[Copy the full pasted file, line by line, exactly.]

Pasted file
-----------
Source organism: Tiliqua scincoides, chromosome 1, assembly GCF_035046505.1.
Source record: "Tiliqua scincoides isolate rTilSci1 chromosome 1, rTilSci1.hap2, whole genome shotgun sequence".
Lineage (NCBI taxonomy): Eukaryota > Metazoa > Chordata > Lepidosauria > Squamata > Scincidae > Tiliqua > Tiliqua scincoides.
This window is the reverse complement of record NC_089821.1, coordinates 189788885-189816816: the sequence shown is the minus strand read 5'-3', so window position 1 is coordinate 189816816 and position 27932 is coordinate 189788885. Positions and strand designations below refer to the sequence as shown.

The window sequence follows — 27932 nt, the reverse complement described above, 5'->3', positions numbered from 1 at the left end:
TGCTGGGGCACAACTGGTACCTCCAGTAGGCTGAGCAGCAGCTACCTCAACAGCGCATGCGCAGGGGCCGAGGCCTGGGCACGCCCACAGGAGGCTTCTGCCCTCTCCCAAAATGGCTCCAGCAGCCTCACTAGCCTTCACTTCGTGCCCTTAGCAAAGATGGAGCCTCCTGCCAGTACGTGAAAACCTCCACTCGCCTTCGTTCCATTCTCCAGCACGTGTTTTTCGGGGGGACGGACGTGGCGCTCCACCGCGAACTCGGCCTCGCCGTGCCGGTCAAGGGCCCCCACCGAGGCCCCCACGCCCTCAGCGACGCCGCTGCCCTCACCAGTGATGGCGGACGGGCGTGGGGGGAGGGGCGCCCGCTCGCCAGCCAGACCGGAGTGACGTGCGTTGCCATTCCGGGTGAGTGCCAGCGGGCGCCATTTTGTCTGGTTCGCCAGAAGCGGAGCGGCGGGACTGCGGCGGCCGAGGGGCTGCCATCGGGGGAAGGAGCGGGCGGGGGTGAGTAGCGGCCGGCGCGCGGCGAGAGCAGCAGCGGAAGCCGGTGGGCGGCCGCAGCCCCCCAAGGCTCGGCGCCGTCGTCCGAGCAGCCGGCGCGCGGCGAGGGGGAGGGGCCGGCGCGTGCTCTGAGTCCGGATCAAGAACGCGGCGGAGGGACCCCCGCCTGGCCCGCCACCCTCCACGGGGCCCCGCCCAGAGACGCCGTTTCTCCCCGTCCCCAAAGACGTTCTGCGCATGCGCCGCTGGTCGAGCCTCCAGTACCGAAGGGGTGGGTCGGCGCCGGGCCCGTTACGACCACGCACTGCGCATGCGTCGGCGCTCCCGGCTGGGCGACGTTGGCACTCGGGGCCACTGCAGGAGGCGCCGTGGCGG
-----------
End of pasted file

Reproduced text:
Source organism: Tiliqua scincoides, chromosome 1, assembly GCF_035046505.1.
Source record: "Tiliqua scincoides isolate rTilSci1 chromosome 1, rTilSci1.hap2, whole genome shotgun sequence".
Lineage (NCBI taxonomy): Eukaryota > Metazoa > Chordata > Lepidosauria > Squamata > Scincidae > Tiliqua > Tiliqua scincoides.
This window is the reverse complement of record NC_089821.1, coordinates 189788885-189816816: the sequence shown is the minus strand read 5'-3', so window position 1 is coordinate 189816816 and position 27932 is coordinate 189788885. Positions and strand designations below refer to the sequence as shown.

The window sequence follows — 27932 nt, the reverse complement described above, 5'->3', positions numbered from 1 at the left end:
TGCTGGGGCACAACTGGTACCTCCAGTAGGCTGAGCAGCAGCTACCTCAACAGCGCATGCGCAGGGGCCGAGGCCTGGGCACGCCCACAGGAGGCTTCTGCCCTCTCCCAAAATGGCTCCAGCAGCCTCACTAGCCTTCACTTCGTGCCCTTAGCAAAGATGGAGCCTCCTGCCAGTACGTGAAAACCTCCACTCGCCTTCGTTCCATTCTCCAGCACGTGTTTTTCGGGGGGACGGACGTGGCGCTCCACCGCGAACTCGGCCTCGCCGTGCCGGTCAAGGGCCCCCACCGAGGCCCCCACGCCCTCAGCGACGCCGCTGCCCTCACCAGTGATGGCGGACGGGCGTGGGGGGAGGGGCGCCCGCTCGCCAGCCAGACCGGAGTGACGTGCGTTGCCATTCCGGGTGAGTGCCAGCGGGCGCCATTTTGTCTGGTTCGCCAGAAGCGGAGCGGCGGGACTGCGGCGGCCGAGGGGCTGCCATCGGGGGAAGGAGCGGGCGGGGGTGAGTAGCGGCCGGCGCGCGGCGAGAGCAGCAGCGGAAGCCGGTGGGCGGCCGCAGCCCCCCAAGGCTCGGCGCCGTCGTCCGAGCAGCCGGCGCGCGGCGAGGGGGAGGGGCCGGCGCGTGCTCTGAGTCCGGATCAAGAACGCGGCGGAGGGACCCCCGCCTGGCCCGCCACCCTCCACGGGGCCCCGCCCAGAGACGCCGTTTCTCCCCGTCCCCAAAGACGTTCTGCGCATGCGCCGCTGGTCGAGCCTCCAGTACCGAAGGGGTGGGTCGGCGCCGGGCCCGTTACGACCACGCACTGCGCATGCGTCGGCGCTCCCGGCTGGGCGACGTTGGCACTCGGGGCCACTGCAGGAGGCGCCGTGGCGG